Paraguay is initially ruled by dictators who keep the country stable at the cost of keeping it isolated from the outside world; they also build up a powerful military machine, to defend their vulnerable countries interests. When the dictatorship passes to the inexperienced but ambitious Francisco Lopez, the country becomes embroiled in a war with its giant neighbours, Brazil and Argentina, together with Uruguay (1865-70). Paraguay is utterly ruined in the war, a third of its population dead.
Uruguay has experienced little but civil war between liberal commercial interests and conservative landowners.
The development of steamships and refrigeration technology has opened up European markets to the cattle ranchers of the Pampas. This is a period of great prosperity for them, and for Argentina as a whole. European – above all British – investment pours into the country, the most obvious manifestation of this being the thousands of miles of railways laid down. Another manifestation is massive immigration, as over two million Italians, Spaniards and other Europeans (including a Welsh colony) settle in the country to participate in its new prosperity.
Argentina is governed by civilian politicians drawn from a narrow political elite, but the introduction of universal suffrage in 1912 has paved the way for greater democracy.
Paraguay slowly reconstructs itself after the devastating war of 1865-70. It is dominated by a factional struggle between two groups of politicians, liberals and conservatives. The conservatives are in power until 1904, when the liberals take over.
Thanks to the enlightened rule of Jose Battle, Uruguay turns towards democracy and an ongoing commitment to social equality. This lays the foundations for decades of political stability and economic and social progress.
After years of economic expansion, Argentina’s economy was hit by the Wall Street Crash of 1929 and the Great Depression which followed. Disillusionment with the politicians led to a military coup in 1930. Although the military leaders sponsor civilian politicians, they remain the real arbiters of power. In 1946 Colonel Juan Peron is elected president, aided by the popular support given to his charismatic wife, Eva. Peron nationalises the railways and other major industries, and seeks to make Argentina economically self-sufficient. His wife, Eva, champions the poor, and wins widespread devotion from the working classes. Re-elected in 1951 with a landslide victory, Peron's power does not long outlive the death of his wife. Big business and the army turn against him, and he is overthrown in 1955. A series of military governments follow.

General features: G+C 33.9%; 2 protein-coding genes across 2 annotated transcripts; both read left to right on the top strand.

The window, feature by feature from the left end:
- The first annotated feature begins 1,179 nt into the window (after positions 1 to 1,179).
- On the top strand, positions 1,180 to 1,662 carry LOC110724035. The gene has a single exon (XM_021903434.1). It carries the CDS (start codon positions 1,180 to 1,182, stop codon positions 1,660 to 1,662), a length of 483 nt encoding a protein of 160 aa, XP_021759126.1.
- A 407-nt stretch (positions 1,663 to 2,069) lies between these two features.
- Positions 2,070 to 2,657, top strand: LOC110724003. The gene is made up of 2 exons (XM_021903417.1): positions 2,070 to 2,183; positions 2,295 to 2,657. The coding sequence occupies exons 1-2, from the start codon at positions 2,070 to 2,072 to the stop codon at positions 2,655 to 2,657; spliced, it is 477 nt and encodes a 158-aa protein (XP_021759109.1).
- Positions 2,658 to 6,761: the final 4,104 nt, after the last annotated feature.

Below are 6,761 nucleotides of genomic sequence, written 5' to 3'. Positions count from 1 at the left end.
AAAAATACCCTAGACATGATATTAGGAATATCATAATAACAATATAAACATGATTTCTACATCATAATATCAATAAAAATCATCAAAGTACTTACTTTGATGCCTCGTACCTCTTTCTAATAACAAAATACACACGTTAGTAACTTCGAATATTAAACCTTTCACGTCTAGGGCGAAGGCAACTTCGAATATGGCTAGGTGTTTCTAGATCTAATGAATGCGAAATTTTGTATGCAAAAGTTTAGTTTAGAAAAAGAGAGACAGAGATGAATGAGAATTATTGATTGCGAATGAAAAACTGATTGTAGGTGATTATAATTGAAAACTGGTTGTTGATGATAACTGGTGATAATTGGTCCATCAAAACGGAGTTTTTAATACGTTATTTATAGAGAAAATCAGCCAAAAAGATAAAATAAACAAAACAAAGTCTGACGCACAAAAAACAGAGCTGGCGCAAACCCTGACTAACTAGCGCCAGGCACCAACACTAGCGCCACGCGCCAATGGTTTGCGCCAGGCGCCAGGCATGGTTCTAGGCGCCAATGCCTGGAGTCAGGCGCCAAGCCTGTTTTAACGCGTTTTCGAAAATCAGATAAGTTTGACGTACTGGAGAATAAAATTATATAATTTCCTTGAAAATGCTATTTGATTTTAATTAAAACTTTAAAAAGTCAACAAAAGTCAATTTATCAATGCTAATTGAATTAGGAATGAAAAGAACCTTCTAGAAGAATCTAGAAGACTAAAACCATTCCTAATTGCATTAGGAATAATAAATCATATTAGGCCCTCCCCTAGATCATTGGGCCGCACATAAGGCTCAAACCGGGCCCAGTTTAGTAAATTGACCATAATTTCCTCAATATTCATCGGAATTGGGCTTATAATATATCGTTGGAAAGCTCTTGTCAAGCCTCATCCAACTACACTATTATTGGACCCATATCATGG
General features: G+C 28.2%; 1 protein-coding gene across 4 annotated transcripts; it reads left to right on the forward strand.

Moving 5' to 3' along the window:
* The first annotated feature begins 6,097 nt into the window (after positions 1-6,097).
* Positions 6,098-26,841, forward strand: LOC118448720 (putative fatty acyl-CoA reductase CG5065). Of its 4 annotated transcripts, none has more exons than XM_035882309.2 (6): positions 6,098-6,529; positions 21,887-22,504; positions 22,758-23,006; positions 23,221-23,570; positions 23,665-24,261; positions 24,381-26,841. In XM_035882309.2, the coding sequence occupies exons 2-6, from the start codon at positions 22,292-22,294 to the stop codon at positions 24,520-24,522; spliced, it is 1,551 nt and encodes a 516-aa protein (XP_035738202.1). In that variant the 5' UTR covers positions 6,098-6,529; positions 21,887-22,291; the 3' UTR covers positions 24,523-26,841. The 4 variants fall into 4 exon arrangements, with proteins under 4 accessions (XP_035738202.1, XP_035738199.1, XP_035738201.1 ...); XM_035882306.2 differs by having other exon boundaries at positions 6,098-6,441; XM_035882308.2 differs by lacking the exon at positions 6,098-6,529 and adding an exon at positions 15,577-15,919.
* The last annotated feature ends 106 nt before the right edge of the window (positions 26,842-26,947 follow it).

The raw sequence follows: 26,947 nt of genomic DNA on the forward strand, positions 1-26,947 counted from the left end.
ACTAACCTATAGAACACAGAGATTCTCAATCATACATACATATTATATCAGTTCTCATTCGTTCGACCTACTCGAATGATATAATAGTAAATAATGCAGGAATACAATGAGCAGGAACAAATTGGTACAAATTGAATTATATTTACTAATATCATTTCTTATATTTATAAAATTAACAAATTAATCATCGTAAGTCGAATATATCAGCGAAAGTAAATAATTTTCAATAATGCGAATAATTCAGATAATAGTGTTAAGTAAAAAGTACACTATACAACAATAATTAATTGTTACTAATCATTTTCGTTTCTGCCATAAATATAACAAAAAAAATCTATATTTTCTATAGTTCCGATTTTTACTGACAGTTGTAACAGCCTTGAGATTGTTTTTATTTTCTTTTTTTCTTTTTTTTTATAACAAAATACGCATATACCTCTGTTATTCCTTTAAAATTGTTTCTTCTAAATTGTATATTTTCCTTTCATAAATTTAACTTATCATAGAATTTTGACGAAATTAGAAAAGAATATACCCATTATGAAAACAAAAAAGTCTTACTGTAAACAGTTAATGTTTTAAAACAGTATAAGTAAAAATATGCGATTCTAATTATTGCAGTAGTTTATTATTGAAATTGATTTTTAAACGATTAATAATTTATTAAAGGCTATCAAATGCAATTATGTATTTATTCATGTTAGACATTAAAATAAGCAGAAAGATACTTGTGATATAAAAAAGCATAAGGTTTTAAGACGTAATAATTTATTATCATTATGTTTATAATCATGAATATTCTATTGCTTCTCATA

Paraguay remains backward and inward looking under its dictators. It wins a bitter war with Bolivia over a large, sparsely-populated territory called the Gran Chaco (1933-5).
Uruguay, meanwhile, has been a beacon of political stability, economic progress and social justice until the 1950's. It is called the “Switzerland of the Americas”. From the mid-1950's onwards, however, it experiences a period of economic stagnation.
The military dictatorships are unable to solve Argentina's economic problems. Finally, in 1973, Peron's supporters win power and he returns to the country as President. He dies the following year, to be succeeded in power by his third wife, Isabel. She, however, is in turn unable to deal with the hyper-inflation, and is ousted by the armed forces in 1976. The new military regime kills or imprisons thousands of its opponents, especially its left-wing critics, and then blunders into a humiliating war with Britain over the Malvinas (or Falkland) Islands (1982). This defeat leads to the return of civilian government the following year. However, successive civilian governments have been unable to cure Argentina’s economic ills, leading to a virtual meltdown of the economy in December 2001. Nevertheless, there was no return to military rule, and since 2002 the country has seen a steady economic recovery.
Until recently a stable and prosperous country, Uruguay suffers from economic crisis as its agricultural exports fall in price. This triggers social and political conflict, including guerilla activity, and in 1973 the army steps in to take control of the government. Democracy is restored eleven years later (1984). Since then the country has known cycles of economic growth and decline, but has remained politically stable and wedded to democracy.
Paraguay was ruled by the dictator Alfredo Stroessner, who presided over a period of economic progress until he was toppled in a bloody military coup in 1989. The country became a democracy in 1993 – for the first time in its history. Since then the country has experienced periods of economic expansion and decline, tied largely to fluctuations in the price of its commodity exports.